2x+1 , 2x+3

My approach had slightly complex calculations but it ensured that my first no in series is always odd.

Is this understanding correct? Or can I still take a random integer x as start and then add +2 (to get consecutive ones)
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Re: Baker's Dozen  [#permalink]

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New post 19 Dec 2017, 04:03
adkikani wrote:
Bunuel niks18

Quote:
A set A consists of 7 consecutive odd integers. If the sum of 5 largest integers of set A is -185 what is the sum of the 5 smallest integers of set A?
A. -165
B. -175
C. -195
D. -205
E. -215



Quote:
Say 7 consecutive odd integers are: \(x\), \(x+2\), \(x+4\), \(x+6\), \(x+8\), \(x+10\), \(x+12\).


I solved the same problem taking hint from number theory that a consecutive odd number is represented by:

2x+1 , 2x+3

My approach had slightly complex calculations but it ensured that my first no in series is always odd.

Is this understanding correct? Or can I still take a random integer x as start and then add +2 (to get consecutive ones)


In this question, as shown, you can take 7 consecutive odd integers to be \(x\), \(x+2\), \(x+4\), \(x+6\), \(x+8\), \(x+10\), and \(x+12\). For some number properties questions, you should represent odd integers, as 2k + 1, 2k + 3, ... Here you can also take the integers, to be 2k + 1, 2k + 3, ... but it's not necessary.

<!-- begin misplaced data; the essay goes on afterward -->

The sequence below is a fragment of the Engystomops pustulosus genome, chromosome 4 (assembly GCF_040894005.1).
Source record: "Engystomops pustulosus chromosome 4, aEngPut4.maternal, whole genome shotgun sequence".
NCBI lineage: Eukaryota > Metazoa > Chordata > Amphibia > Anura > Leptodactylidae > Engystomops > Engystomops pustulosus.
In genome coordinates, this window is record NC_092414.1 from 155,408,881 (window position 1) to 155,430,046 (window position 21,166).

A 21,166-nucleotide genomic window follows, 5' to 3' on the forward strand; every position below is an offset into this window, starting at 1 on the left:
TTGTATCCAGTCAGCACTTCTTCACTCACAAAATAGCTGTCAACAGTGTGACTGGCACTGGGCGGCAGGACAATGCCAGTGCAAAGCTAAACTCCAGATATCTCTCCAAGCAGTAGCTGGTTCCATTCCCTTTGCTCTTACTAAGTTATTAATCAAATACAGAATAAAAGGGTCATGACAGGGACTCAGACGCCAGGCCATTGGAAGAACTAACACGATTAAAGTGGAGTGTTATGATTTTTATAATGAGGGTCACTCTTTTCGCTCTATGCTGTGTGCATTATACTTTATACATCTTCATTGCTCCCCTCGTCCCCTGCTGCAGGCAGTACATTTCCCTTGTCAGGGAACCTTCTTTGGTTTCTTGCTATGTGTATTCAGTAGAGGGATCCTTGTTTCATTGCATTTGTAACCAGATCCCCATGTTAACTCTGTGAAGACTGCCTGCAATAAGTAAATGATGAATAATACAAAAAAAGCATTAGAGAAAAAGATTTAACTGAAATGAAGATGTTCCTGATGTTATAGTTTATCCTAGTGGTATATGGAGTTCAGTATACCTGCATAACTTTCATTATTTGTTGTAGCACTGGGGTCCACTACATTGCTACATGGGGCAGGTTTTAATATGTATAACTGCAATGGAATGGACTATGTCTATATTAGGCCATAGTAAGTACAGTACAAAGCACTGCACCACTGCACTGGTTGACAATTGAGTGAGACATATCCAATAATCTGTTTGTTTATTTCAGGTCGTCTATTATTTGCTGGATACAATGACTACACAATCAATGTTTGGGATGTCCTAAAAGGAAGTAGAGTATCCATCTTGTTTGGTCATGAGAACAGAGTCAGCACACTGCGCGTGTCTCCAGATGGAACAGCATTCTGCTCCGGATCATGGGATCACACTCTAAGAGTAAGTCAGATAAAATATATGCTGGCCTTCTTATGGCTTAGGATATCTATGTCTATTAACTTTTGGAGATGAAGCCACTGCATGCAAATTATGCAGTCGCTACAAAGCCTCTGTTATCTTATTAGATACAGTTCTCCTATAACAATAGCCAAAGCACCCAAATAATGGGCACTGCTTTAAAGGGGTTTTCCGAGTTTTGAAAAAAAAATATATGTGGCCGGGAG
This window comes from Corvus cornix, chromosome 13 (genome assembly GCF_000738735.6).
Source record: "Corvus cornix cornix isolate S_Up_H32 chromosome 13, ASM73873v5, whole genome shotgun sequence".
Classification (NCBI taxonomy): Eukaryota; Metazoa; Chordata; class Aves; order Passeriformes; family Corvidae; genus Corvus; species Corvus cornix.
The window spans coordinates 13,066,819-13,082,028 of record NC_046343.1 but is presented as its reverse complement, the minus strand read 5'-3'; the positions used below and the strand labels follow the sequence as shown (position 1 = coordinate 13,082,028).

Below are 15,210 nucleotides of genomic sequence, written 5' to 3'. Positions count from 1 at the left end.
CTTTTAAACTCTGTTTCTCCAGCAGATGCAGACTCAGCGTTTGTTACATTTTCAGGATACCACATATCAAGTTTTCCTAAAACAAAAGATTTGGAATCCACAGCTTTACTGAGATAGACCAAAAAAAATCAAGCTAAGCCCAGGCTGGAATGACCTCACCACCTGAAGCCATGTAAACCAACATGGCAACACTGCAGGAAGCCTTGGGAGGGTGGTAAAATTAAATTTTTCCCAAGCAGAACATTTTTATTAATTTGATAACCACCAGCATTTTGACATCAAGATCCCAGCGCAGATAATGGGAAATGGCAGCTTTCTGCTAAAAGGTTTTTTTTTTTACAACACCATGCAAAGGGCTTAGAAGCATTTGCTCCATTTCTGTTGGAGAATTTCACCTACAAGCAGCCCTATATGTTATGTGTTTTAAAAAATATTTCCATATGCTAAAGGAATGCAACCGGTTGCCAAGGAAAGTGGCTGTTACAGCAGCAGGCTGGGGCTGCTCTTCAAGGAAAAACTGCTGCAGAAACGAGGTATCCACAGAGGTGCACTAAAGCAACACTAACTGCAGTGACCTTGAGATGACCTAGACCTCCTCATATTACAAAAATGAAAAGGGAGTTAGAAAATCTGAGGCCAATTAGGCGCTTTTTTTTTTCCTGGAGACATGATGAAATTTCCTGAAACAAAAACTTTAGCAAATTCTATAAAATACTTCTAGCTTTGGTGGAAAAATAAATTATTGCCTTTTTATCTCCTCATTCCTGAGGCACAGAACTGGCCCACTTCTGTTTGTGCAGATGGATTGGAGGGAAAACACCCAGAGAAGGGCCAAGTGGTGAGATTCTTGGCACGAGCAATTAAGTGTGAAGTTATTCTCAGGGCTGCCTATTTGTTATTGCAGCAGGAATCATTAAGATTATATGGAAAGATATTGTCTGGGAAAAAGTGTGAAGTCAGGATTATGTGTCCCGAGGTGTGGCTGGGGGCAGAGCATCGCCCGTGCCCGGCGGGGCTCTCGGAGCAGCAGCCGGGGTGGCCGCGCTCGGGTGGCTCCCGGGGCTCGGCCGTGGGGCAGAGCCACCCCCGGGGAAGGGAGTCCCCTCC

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Re: Baker's Dozen  [#permalink]

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New post 20 Mar 2019, 07:13
C812−(C77∗C15+C55∗C37)=495−(5+35)=455C128−(C77∗C51+C55∗C73)=495−(5+35)=455.

How do you get (5+35) (I know that it's probably very simple...)? Bunuel

Thank you in advance!!
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Re: Baker's Dozen  [#permalink]

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New post 25 Aug 2019, 02:28
Bunuel wrote:
mofasser08 wrote:
Can any one please explain: why it is (9*9*1*1*1* 5C3) in Question no. 1 (password problem)? Why not : 9*9*5P3 ??


That's a tough 700+ problem.

We are interested 666XX numbers. Now, two this can be arranged in 10 ways;
666XX;
66X6X;
6X66X;
X666X;

66XX6;
6X6X6;
X66X6;

6XX66;
XX666;

X6X66.

So, basically with \(C^3_5=10\) we are choosing which 3 places out of 5 will be occupied by X's. Or we could do the other way around: \(C^2_510\) choosing which 2 places out of 5 will be occupied by 6's.

Next, each X can take any value from 0 to 9, inclusive but 6, so total of 9 values. Notice that the first digit can be zero here since the 5-digit password unlike 5-digit number can start with 0.

Total \(9*9*C^3_5=810\).

Hope it's clear.




Bunuel

1.For XXXYY arrangement – 1*1*1*9*1*5!/(3!2!) = 90
2.For XXXYZ arrangement – 1*1*1*9*8*5!/3! = 1440
Hence total arrangement 90+1440=1530
Please explain where I am making a mistake

I think if we have three 6 and two 9 then we get

666XX;
66X6X;
6X66X;
X666X;

66XX6;
6X6X6;
X66X6;

6XX66;
XX666;

X6X66.

10 cases

But if we have three 6 and two different numbers such as 1,2 then we get 20 cases .
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Re: Baker's Dozen   [#permalink] 25 Aug 2019, 02:28